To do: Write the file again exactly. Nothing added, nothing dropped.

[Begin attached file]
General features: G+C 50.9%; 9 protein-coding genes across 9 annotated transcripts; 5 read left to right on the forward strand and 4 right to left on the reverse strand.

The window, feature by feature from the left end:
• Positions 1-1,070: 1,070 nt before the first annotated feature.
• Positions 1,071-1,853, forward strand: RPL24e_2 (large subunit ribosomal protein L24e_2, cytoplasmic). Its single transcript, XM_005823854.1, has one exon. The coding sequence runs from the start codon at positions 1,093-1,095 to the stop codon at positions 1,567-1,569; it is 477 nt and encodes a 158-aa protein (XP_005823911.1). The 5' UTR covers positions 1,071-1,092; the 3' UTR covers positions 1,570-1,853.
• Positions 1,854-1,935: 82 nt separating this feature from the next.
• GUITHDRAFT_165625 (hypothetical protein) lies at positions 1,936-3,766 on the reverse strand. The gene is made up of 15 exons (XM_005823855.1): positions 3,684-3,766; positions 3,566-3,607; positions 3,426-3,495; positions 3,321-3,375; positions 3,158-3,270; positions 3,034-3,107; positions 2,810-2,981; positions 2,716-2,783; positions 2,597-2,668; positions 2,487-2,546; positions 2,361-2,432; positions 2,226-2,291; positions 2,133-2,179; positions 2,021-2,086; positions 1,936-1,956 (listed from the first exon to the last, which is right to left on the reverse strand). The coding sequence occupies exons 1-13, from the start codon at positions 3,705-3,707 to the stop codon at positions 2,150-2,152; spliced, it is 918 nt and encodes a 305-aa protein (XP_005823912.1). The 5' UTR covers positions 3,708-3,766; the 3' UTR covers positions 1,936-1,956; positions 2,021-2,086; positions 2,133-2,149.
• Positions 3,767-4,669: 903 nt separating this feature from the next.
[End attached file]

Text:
General features: G+C 50.9%; 9 protein-coding genes across 9 annotated transcripts; 5 read left to right on the forward strand and 4 right to left on the reverse strand.

The window, feature by feature from the left end:
• Positions 1-1,070: 1,070 nt before the first annotated feature.
• Positions 1,071-1,853, forward strand: RPL24e_2 (large subunit ribosomal protein L24e_2, cytoplasmic). Its single transcript, XM_005823854.1, has one exon. The coding sequence runs from the start codon at positions 1,093-1,095 to the stop codon at positions 1,567-1,569; it is 477 nt and encodes a 158-aa protein (XP_005823911.1). The 5' UTR covers positions 1,071-1,092; the 3' UTR covers positions 1,570-1,853.
• Positions 1,854-1,935: 82 nt separating this feature from the next.
• GUITHDRAFT_165625 (hypothetical protein) lies at positions 1,936-3,766 on the reverse strand. The gene is made up of 15 exons (XM_005823855.1): positions 3,684-3,766; positions 3,566-3,607; positions 3,426-3,495; positions 3,321-3,375; positions 3,158-3,270; positions 3,034-3,107; positions 2,810-2,981; positions 2,716-2,783; positions 2,597-2,668; positions 2,487-2,546; positions 2,361-2,432; positions 2,226-2,291; positions 2,133-2,179; positions 2,021-2,086; positions 1,936-1,956 (listed from the first exon to the last, which is right to left on the reverse strand). The coding sequence occupies exons 1-13, from the start codon at positions 3,705-3,707 to the stop codon at positions 2,150-2,152; spliced, it is 918 nt and encodes a 305-aa protein (XP_005823912.1). The 5' UTR covers positions 3,708-3,766; the 3' UTR covers positions 1,936-1,956; positions 2,021-2,086; positions 2,133-2,149.
• Positions 3,767-4,669: 903 nt separating this feature from the next.